London, present day. Ex-forces independent security operative Danny Shanklin is set up, waking up in a hotel room with a corpse and a gun. A running game ensues; Shanklin thought he was meeting a potential client, but had been instead framed as the perpetrator of a terrorist attack. He runs, with his tech support guiding him through central London. Shanklin has to evade capture, solve the problem of who framed him, and clear his name. Now.
For much of its length, Hunted is great, a real-time thriller with an ingenious series of set-pieces as Shanklin, on foot, is pursued by a tightening net of regular police and anti-terrorist units, monitored by high-tech surveillance and TV news crews throughout. There’s a keen sense of geography maintained throughout, and what feels like well-deployed research on technology, weaponry and police and military tactics. Once the running game is over, though, the pace perhaps inevitably drops; there’s an awkward though perhaps inevitable twist, and the climax is maybe too keen to leave matters open for Shanklin’s continuing adventures. There’s a feel that there’s one eye on a film/TV adaptation too (if you think of Hunted as 24 meets Crank you won’t be too far away).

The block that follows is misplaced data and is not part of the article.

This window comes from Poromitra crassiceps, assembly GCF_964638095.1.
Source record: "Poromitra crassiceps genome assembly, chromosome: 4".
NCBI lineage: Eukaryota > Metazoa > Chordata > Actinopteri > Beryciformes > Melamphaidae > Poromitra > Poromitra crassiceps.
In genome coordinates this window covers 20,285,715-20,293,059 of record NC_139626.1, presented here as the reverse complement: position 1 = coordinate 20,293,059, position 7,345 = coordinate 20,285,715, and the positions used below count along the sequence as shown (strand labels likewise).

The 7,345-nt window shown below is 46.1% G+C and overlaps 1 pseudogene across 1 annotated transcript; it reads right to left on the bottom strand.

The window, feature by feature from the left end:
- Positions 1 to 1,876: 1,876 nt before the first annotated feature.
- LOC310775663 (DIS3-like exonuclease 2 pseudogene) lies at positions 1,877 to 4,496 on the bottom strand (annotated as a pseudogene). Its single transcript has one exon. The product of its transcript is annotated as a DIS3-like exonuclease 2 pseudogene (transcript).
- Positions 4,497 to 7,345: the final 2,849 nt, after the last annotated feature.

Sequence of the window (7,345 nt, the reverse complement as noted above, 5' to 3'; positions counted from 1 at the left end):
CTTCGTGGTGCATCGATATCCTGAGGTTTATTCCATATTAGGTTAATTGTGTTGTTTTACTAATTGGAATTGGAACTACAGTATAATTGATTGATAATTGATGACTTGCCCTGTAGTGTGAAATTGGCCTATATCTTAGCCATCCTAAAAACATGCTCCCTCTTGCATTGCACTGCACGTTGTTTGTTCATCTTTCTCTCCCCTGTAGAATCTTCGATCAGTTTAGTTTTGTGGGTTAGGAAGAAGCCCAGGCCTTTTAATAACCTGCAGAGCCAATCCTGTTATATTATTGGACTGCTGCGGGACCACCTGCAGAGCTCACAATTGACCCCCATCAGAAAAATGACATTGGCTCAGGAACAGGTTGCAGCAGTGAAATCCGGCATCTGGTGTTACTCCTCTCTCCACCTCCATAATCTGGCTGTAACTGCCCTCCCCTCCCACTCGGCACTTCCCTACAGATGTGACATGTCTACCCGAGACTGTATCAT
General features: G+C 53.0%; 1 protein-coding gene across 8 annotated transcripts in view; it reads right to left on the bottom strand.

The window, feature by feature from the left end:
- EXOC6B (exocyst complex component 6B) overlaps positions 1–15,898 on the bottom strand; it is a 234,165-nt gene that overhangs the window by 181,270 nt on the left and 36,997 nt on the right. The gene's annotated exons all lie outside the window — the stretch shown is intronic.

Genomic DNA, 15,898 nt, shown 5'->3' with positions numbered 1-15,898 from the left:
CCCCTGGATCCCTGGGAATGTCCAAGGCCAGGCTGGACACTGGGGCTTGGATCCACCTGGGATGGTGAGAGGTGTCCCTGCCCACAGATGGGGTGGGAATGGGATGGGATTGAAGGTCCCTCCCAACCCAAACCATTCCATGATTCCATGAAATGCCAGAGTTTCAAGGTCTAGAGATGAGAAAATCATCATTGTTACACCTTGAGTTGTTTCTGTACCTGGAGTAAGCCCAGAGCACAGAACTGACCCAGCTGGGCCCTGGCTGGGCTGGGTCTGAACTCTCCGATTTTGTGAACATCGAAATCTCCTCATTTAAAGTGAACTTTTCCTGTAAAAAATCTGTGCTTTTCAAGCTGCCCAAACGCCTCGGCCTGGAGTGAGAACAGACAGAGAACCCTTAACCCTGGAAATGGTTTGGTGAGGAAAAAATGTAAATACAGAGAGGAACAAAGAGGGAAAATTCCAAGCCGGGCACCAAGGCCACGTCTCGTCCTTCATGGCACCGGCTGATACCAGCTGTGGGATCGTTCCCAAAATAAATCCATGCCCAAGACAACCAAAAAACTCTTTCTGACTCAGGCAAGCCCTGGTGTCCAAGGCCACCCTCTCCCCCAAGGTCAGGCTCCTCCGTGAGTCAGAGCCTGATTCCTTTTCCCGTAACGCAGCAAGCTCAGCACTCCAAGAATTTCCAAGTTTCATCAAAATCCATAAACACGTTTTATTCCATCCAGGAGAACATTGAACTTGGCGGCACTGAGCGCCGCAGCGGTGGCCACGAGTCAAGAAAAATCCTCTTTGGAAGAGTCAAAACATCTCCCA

That said, there’s plenty to enjoy here, especially if you read Hunted in one sitting, which I did, and if you’re a little paranoid about the surveillance potential of the digital technology incorporated into many people’s everyday lives.
Rees, Emlyn. 2012. Hunted (London: Corsair), 424 pages, 978-1849018845